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Essential Guide to Memory Cards

Memory Cards for Digital Cameras: A Detailed Guide

A confused man pondering the myriad of available memory cards.

Photography is a hobby that matches technology with talent – pairing the increasingly complicated technology going into our cameras with the skills of a photographer. Cameras have always been intricate machines, but since the dawn of the digital age, the understanding you need in order to get the most from your photos has only increased.

One of the aspects most photographers fail to consider is the memory card that goes into a device. Far from a simple piece of storage media, the SD card you choose can actually affect the outcome of your photography. Here’s our detailed explanation to the varying types on offer:

Major Memory – Formats Explained

The following cards all fit into a standard ‘SD’ card slot:

  • SD Cards: These are the most common type of card – the kind you’ll see on the shelves of supermarkets and available online. The name stands for ‘Secure Digital’, which are compatible with the majority of cameras. SD cards are still a ‘beginner’ option, providing a maximum of 2GB capacity and a 2MB/s read speed. 
  • SDHC Cards: Standing for ‘Secure Digital High Capacity’, these cards were released after SD cards to offer higher storage capacity – originally up to 32 GB but this number now varies. Older cameras might not recognise this card, so check in advance. Now, you’ll find SDHC offering up to 64GB capacity and read speeds of 24MB/s.    
  • SDXC cards: These are ‘Xtra capacity’ cards that offer increased speed and storage capacity. Check with your camera’s manual to see if it recognises this type. If your camera can handle it, SDXC can be worth getting: it offers up to 2TB capacity and a maximum read speed of 104MB/s. 

The following are specialist cards favoured for specific purposes:

  • Micro SD: Similar to an SD card, but available in miniature, these are the cards favoured by mobile phones and a select range of compacts. You can read these cards using an SD card reader if you buy an adaptor – but this is merely for viewing and editing photos.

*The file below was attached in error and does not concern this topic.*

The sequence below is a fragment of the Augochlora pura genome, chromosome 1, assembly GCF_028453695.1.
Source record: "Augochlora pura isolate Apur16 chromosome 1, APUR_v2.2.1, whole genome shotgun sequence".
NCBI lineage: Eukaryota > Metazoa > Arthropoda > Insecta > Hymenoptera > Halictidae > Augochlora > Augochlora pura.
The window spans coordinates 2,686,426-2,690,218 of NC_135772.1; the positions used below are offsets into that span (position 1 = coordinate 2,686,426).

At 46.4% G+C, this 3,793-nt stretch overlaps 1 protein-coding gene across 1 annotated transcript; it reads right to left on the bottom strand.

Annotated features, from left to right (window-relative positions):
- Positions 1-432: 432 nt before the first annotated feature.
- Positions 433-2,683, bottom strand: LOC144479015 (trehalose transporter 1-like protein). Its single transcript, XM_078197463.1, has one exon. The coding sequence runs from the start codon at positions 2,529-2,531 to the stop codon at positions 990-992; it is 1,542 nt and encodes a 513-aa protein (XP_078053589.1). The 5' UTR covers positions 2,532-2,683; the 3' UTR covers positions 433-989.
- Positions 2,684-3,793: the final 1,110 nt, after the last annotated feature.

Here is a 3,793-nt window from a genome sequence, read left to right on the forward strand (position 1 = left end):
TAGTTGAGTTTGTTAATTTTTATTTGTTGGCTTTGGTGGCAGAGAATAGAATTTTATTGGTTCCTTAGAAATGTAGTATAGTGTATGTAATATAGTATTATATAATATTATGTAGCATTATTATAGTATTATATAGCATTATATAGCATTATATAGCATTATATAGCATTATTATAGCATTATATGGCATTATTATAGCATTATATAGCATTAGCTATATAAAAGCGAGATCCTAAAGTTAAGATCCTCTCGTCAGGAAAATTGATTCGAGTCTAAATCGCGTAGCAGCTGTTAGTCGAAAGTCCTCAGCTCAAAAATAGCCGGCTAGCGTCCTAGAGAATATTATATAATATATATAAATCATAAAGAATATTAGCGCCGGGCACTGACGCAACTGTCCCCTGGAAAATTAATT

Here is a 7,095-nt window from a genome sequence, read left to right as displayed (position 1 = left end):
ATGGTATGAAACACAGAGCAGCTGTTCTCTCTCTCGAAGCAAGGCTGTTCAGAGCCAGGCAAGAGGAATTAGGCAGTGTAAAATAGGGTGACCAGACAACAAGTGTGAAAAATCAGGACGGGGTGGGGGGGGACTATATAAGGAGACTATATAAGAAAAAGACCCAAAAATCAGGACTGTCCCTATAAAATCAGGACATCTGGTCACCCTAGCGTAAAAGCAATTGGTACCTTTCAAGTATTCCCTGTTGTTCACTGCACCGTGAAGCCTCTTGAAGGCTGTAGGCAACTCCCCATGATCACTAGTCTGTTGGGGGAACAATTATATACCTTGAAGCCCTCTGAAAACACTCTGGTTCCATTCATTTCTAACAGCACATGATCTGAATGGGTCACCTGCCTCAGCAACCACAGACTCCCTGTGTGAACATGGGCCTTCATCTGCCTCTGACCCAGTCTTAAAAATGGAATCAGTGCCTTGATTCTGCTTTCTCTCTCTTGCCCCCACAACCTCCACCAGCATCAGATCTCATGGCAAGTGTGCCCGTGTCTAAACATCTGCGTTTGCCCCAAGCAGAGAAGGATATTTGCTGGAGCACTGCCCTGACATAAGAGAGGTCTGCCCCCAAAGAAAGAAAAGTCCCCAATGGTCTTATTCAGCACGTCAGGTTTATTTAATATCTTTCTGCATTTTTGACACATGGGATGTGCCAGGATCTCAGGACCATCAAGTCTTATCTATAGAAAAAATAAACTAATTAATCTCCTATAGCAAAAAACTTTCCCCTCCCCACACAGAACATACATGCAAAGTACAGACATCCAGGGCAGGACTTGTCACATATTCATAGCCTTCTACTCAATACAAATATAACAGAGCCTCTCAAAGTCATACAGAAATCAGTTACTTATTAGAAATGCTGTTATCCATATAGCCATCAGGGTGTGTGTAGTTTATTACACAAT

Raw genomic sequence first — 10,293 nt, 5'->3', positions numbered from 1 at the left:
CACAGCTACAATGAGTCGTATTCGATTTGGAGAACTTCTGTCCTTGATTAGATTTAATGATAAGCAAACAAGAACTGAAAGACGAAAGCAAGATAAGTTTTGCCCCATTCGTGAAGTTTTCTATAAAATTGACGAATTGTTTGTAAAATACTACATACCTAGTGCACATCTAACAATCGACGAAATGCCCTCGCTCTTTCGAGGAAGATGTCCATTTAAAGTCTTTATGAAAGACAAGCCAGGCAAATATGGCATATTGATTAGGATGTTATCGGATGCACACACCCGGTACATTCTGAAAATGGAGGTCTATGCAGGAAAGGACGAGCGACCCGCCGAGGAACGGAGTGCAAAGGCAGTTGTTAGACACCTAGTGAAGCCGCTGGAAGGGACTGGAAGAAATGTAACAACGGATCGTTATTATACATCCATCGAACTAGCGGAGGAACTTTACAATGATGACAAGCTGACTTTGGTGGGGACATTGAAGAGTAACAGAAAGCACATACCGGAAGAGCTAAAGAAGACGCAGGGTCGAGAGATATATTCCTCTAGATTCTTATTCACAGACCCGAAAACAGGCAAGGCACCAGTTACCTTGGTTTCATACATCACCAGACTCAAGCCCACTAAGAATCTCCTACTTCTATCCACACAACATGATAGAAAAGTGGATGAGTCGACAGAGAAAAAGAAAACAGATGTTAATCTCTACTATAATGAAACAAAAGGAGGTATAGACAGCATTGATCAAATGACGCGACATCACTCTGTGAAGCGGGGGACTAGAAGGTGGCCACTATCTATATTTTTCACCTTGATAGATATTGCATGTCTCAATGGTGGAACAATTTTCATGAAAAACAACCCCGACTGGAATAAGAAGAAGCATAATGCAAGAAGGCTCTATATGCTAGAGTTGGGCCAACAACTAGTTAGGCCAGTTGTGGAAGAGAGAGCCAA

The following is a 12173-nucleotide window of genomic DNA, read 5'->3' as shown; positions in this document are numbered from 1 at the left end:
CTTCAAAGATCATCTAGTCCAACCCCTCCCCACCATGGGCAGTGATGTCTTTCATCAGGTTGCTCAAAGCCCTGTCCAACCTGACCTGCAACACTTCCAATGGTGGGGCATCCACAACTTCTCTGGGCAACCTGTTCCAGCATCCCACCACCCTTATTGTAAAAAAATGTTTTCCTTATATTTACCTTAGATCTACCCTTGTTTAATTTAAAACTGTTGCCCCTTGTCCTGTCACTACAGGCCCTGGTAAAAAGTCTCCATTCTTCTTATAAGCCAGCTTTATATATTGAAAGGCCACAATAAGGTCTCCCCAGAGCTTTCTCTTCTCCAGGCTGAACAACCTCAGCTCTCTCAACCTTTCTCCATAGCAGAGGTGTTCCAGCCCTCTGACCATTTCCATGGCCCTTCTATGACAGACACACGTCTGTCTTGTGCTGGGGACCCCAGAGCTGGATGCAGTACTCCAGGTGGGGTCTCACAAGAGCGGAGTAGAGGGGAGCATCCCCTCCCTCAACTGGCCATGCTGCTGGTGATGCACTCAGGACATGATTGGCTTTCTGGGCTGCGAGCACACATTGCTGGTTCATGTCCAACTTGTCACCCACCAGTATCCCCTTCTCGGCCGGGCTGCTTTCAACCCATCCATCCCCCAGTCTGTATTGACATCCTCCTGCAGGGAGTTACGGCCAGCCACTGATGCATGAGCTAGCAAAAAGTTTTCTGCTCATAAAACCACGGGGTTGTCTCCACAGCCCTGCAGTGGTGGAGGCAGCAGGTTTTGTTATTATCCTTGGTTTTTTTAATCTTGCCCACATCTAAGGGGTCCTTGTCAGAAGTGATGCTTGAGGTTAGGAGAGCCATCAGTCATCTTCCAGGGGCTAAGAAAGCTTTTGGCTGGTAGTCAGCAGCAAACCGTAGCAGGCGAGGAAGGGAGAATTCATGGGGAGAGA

• CompactFlash (CF): These are the most advanced memory cards available, offering high resolution capture at fast frame rates, whilst also delivering higher capacity and speed. However, there are many that offer less storage than an equivalent SD.    

 

First you’ll need to consider your camera’s actual shooting format. Higher megapixel images will demand more storage. For example, the entry-level 18MP Canon 1300D will use less space per photo than a 24.2 MP Canon 80D. Actually working out how much space a shot will take depends on how the camera can compress the file. This generally breaks down as follows:

  • An uncompressed RAW file is double the megapixel count. E.G, a 24MP image will be 48MB per file.
  • A compressed RAW image will be almost the same as the MP count. E.G, a 24MP image will 24MB.
  • JPEG files at full resolution will be half the megapixels. E.G A JPEG at 24MP will be 12MB.

This is estimation only, which will vary depending on the quality settings you choose. The only way to know how many photos you’ll fit on a camera is by inserting the card, picking the quality settings and seeing how many shots remain. However, to help you buy a card, here’s a simple table of estimations:

Card speed

Presumably if you’re visiting the Clifton Cameras site, you’re here to take better photos and buy good equipment. As such, low-quality cards won’t cut it for your purpose. Even if you know you’re only going to shoot less than 100 photos, it’s generally better to buy a higher capacity card, as they carry higher speeds.

Read speed: This is how fast data is read from a card, which is important when you’re transferring files to your PC.

Write speed: This is the stat of interest to professional photographers, as it refers to the amount of time it takes for a file to be written to the SD Card. This is vital when you’re shooting burst photos or high quality video.

The way memory cards present their speeds to a user is different, but many use the ‘class’ function – which refers to their speed and generally ranges from Class 2 up to Class 10 – with the latter offering 10MB/sec write speed. They also sometimes use UHS speed numbers, which are higher.

CompactFlash (CF) cards offer a UDMA rating, which gives increased speed but is capped by the ability of your camera.  

Which card is right for me?

If you’re a photographer wanting to capture fast moving photos at high definition, you’ll want faster speeds. Ultimately, you should choose a card you can afford that offers the best quality available. Faster read speeds mean less time editing, while a quick write speed will help you take advantage of every shot.

However, unless you’re a professional, the advancements in SDHC technology mean that most cards 32GB and beyond will suit your day-to-day photography needs. If you’re shooting in JPEG, you’ll need even less space than that. Match the card to the camera and intended use. Just as you wouldn’t put a Lada engine in a Ferrari, you wouldn’t put a Class 4 SD card in a full-frame, 24MP DSLR.

Take a look at Clifton Camera’s full range of memory cards here, and purchase the one that fits your needs. 

  • By Matthew Ward
  • 8 Dec 2016
  • Memory cards, Digital cameras, SD Cards, SDHC, SDXC,Micro SD, CompactFlash, CF

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